St. Louis Blues coach Ken Hitchcock has been around the game for a long time. He’s smart and experienced and there is almost nothing he hasn’t seen at the NHL level. That’s why when he spoke about the Blues’ struggles to score in the Western Conference final, it was, as usual, worth taking note.
After the Blues’ 3-0 loss to the San Jose Sharks that stretched their goalless streak in this series to 130 minutes and 45 seconds, Hitchcock was asked by reporters specifically about Vladimir Tarasenko, which is fair. He’s the centerpiece of the Blues offense and the player most likely to open the offensive floodgates.
Should Phil Kessel continue his personal assault on the playoffs and be named winner of the Conn Smythe Trophy as tournament MVP, fans in Toronto and Boston should feel nothing but happiness for him. Wasting their time and emotional energy lamenting what might have been would be an exercise in futility.
And that’s largely because it never would have been. You see what Kessel is doing in the playoffs with the Pittsburgh Penguins? Never would have happened in either Toronto or Boston. Fans in Boston can be thankful for what they got in return for Kessel – Tyler Seguin and Dougie Hamilton for a while – then Jimmy Hayes and three prospects they got when they dealt the players they got for Kessel. Fans in Toronto can watch as Kasperi Kapanen and Scott Harrington try to win a Calder Trophy for their minor league team and hope the first- and third-round picks turn into something nice.
The Penguins took a 2-1 series lead in the Eastern Conference final with a convincing Game 3 victory on Wednesday night, and that means GM Jim Rutherford’s bunch is only two wins shy of winning the Eastern Conference and six victories away from taking home the Stanley Cup. As the architect of this team, though, Rutherford could be in line for some additional hardware at season’s end.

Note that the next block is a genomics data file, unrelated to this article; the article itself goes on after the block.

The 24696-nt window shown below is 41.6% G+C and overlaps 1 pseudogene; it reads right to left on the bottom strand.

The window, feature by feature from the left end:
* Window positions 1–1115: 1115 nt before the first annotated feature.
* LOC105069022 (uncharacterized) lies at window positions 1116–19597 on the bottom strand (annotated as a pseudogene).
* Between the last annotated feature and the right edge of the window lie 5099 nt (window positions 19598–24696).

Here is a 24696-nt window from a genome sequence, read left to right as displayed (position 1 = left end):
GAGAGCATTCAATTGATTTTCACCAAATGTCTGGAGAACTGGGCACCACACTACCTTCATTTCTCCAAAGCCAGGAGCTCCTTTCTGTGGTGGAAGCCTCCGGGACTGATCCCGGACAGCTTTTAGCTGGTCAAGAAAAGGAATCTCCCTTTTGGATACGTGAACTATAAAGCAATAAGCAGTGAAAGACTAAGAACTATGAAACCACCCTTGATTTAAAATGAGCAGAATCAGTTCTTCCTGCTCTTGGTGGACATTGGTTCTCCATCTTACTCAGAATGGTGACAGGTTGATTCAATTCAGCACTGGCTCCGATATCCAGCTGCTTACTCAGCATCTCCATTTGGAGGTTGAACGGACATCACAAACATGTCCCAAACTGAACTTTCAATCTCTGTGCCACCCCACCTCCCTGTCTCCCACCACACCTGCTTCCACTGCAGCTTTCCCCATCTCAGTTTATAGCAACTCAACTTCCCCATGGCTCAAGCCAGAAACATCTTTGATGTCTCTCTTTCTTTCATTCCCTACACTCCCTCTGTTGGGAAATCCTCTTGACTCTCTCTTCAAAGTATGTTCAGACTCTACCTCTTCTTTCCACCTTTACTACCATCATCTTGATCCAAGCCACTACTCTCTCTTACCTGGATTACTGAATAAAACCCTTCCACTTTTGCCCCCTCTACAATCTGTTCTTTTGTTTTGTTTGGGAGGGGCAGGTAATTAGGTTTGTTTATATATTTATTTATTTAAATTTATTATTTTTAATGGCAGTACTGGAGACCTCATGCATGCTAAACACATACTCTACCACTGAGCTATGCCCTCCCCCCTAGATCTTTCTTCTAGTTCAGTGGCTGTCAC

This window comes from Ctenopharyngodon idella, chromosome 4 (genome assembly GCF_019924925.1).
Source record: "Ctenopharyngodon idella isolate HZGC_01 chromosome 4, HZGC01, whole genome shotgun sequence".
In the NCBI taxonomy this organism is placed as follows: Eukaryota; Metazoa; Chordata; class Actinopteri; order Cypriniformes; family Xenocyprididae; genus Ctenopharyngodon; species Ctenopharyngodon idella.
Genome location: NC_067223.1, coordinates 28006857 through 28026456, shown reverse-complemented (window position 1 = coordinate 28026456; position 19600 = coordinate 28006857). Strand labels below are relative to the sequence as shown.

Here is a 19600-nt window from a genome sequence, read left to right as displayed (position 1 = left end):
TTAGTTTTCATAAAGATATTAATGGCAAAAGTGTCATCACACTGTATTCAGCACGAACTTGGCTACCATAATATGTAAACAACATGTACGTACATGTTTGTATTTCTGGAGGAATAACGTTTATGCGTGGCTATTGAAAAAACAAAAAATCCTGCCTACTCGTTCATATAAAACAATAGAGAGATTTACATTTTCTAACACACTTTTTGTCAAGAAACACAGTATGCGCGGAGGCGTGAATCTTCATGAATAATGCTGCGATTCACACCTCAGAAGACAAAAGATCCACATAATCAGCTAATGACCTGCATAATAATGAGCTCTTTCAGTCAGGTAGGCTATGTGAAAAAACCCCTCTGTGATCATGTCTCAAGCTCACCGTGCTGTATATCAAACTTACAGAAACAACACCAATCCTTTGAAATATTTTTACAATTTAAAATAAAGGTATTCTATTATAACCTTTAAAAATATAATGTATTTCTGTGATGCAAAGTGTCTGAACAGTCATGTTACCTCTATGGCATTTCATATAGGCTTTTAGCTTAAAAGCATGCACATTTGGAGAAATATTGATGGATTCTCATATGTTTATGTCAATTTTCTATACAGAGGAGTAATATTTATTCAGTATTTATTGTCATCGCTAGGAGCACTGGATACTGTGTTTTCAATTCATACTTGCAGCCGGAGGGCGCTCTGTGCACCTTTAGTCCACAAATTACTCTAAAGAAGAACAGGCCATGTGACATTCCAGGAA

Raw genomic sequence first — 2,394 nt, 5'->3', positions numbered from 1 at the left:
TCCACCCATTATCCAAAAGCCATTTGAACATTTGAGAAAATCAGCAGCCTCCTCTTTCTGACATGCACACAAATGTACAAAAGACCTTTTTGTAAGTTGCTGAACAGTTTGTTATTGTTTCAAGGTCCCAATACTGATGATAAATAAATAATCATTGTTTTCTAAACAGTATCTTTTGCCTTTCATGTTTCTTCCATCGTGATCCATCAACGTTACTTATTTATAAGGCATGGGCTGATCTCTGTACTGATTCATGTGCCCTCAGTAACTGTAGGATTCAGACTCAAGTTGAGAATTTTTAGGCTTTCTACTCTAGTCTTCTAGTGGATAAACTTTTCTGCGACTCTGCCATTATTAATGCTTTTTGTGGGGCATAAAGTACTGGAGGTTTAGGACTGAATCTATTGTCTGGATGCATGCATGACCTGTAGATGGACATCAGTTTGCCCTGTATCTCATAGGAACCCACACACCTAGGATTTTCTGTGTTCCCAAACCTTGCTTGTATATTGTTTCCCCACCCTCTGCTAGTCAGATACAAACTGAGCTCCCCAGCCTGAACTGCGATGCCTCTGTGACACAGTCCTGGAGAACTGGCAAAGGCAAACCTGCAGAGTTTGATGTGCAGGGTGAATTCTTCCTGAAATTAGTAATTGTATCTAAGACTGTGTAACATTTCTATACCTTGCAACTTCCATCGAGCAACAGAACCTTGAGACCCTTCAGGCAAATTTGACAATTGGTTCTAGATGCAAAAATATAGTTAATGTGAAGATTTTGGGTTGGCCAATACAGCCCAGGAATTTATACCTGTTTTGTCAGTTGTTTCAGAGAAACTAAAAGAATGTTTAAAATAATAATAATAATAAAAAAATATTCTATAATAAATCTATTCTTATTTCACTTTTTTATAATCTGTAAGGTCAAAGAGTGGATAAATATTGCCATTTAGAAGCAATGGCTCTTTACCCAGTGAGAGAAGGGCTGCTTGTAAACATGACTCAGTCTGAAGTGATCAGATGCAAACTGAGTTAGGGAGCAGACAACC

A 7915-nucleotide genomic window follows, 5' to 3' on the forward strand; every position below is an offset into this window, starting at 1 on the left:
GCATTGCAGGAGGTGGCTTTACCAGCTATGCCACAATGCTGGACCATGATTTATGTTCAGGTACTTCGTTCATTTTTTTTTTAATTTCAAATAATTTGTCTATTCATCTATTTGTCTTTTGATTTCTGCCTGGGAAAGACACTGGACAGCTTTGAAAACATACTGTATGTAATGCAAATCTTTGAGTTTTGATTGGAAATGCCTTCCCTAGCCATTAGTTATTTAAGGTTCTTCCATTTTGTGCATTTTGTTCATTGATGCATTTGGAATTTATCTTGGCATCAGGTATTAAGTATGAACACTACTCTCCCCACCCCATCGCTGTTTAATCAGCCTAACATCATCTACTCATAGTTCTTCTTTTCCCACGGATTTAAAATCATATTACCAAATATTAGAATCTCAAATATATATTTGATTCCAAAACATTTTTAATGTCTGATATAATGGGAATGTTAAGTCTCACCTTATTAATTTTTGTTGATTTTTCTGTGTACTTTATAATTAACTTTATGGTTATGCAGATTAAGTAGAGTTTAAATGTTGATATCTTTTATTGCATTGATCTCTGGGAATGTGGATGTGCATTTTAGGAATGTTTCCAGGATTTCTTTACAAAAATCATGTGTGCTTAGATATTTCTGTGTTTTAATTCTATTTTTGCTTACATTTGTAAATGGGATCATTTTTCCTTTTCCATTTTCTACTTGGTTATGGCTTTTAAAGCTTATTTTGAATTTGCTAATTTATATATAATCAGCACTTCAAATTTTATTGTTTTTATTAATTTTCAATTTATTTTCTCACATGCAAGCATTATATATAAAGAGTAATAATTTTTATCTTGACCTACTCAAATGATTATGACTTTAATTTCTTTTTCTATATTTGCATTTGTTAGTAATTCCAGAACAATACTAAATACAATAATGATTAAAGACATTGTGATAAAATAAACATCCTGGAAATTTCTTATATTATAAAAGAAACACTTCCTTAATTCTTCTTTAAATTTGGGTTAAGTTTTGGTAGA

It was announced Wednesday that Rutherford has been named one of three finalists for the GM of the Year Award along with Washington Capitals GM Brian MacLellan and Dallas Stars GM Jim Nill. Unlike other awards, the GM of the Year was voted on by GMs, executives and media members at the conclusion of the second round of the post-season, which helps take into account the impact deadline deals may have had on a club.
But even though that’s the case, it’s hard to imagine Rutherford doesn’t take home the hardware given what he managed ahead of the deadline. Read more
The Stars may not be celebrating a Stanley Cup victory this summer, but Dallas could be parading out Jamie Benn at some point over the next few months to mark the signing of a new, long-term deal with their captain.
Benn, 26, completed the fourth year of his five-year, $26.25-million contract this past season, and heading into the off-season he’ll become eligible to sign a contract extension with the Stars. And it sounds like Benn, who has blossomed into one of the league’s best scorers over the past four seasons of his deal, has every intention of coming back to Dallas and staying there for a long time.
“This is where I want to play,” Benn said. “This is where I want to be, and I don’t think it’s going to be a problem…Going into the last year of your contract, you don’t want it to be a distraction for your team.” Read more
The Dallas Stars came one win from advancing to the Western Conference final, but no one will ever know what could have been had star winger Tyler Seguin been healthy throughout the post-season.
Seguin, 24, battled back from an Achilles laceration before the post-season began and got back into the lineup in time for Game 2 of the first round series against the Minnesota Wild. However, after playing almost three full minutes less than his season average in that game, Seguin was back on the sideline with another lower-body injury, which was said to be unrelated to the Achilles. As the Stars met with media for the final time, it was revealed Seguin was battling through a calf injury.